Throughout the play we see that Romeo’s impulsive decisions land him in onerous situations. His capricious behavior is demonstrated through his rash love when he immediately moves on, without remorse or second thoughts, from Rosaline to Juliet whom he falls in love with instantly after laying eyes on her. Prior to seeing Juliet, Romeo talks about his infatuation with Rosaline, and the torment he suffers when he finds she does not love him back. Upon searching for her at the Capulet’s party, sees Juliet, when he says, “Did my heart love till now? Forswear it, sight! For I ne’er saw true beauty till this night,” (i.V.51). His immediate transition between lovers proves that his love for Juliet was impulsive and irrational. When Romeo hears of Juliet’s death, he says to himself, “Well Juliet, I will lie with thee tonight. Let’s see for means.” (V.i.34). His first thought is that if Juliet is dead, he must dies too. Without considering any other options or going to Friar Laurence for further details, he acts on a whim and kills himself, when in reality Juliet isn’t actually dead. These actions prove Romeo as a static character because throughout the course of the play, when his love for Juliet ignites, comes to an end, and in other situations, Romeo does not think his decisions through and acts on impulse.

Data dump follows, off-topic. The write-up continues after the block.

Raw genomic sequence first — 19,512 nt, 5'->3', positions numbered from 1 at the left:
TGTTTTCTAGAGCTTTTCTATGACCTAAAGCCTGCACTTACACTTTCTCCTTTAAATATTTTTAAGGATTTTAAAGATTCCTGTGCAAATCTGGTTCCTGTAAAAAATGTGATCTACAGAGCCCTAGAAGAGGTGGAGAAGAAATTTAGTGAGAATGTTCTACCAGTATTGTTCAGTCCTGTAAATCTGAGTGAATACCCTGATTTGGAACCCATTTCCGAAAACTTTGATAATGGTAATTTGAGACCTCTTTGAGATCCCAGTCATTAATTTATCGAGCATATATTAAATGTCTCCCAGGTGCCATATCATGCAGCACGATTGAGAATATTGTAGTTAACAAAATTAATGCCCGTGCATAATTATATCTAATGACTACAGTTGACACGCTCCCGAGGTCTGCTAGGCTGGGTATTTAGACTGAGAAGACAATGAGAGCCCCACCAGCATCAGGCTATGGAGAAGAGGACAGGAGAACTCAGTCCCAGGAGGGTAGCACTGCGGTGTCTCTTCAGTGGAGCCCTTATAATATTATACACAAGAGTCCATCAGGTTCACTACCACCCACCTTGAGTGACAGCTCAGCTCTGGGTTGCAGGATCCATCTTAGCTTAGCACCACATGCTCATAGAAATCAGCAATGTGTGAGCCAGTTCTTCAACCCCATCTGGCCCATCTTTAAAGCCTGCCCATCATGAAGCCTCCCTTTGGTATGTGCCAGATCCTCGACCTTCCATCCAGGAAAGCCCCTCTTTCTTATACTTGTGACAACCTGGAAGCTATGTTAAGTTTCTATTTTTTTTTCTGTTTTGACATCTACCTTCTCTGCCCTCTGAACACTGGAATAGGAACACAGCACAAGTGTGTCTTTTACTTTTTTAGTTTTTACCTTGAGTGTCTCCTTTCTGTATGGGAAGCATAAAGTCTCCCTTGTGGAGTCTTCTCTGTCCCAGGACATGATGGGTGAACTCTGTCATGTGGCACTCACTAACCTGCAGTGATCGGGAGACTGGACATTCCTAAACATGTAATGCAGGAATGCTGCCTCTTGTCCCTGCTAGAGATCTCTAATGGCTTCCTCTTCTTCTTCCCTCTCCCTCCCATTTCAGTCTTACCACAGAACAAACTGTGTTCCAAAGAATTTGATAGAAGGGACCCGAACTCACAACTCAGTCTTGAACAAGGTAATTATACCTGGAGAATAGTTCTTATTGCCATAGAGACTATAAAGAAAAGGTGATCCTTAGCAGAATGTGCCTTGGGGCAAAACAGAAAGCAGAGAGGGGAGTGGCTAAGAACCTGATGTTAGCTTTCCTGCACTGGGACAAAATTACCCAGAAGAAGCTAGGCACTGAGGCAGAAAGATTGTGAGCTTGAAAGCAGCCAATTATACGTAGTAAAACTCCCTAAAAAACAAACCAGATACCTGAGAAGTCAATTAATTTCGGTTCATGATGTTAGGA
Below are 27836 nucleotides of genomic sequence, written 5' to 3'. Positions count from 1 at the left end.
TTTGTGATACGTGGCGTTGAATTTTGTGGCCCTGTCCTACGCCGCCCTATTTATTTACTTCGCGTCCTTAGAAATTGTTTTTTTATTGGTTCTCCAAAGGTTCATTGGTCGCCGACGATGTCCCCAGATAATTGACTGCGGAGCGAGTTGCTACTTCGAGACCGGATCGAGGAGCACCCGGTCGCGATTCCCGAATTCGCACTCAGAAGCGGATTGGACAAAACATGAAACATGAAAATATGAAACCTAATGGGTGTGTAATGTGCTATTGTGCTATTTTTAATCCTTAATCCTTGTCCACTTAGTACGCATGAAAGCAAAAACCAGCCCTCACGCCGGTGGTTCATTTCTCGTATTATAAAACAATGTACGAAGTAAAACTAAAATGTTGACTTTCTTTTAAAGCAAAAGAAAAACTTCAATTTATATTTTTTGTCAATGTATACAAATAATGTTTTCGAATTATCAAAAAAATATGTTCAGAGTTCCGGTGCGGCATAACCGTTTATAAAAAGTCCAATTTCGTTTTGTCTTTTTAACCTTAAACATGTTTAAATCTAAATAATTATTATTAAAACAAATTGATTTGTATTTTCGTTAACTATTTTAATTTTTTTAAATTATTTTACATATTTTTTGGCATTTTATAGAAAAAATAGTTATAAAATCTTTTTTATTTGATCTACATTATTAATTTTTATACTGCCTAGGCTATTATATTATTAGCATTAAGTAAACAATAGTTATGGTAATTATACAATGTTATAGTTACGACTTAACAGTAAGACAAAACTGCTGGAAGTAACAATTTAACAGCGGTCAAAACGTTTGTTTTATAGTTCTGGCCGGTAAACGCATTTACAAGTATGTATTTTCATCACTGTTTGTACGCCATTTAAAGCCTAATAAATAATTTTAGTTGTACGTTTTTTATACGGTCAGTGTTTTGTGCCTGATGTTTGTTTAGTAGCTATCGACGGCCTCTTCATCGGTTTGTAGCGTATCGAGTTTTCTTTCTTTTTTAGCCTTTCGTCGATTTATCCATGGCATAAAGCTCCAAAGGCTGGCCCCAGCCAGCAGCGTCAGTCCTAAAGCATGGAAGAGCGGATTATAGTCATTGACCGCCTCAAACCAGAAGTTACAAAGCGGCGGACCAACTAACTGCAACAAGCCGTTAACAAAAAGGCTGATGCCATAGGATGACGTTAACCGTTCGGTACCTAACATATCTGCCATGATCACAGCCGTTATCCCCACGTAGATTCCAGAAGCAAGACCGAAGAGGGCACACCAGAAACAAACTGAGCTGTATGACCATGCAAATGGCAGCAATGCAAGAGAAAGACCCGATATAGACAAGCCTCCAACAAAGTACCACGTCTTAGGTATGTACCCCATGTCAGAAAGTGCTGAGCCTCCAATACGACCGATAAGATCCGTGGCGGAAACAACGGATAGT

Romeo is in love with the idea of being in love. Instead of using his head, Romeo only defines love with his eyes and heart. When it comes to emotions, Romeo is ardent about being in love. Because he unconditionally loves many characters throughout the play, it causes major conflicts. This makes him static because during the play he always lets love, and other emotions, get in the way and never learns from his mistakes.When Tybalt wants a duel Romeo says, “To such a greeting. Villain am I none,” (III.i.63) and backs down. After Tybalt starts to insult Romeo, Mercutio gets in between them and is then killed by Tybalt. “Now, Tybalt, take the ‘villain’ back again...
Please join StudyMode to read the full document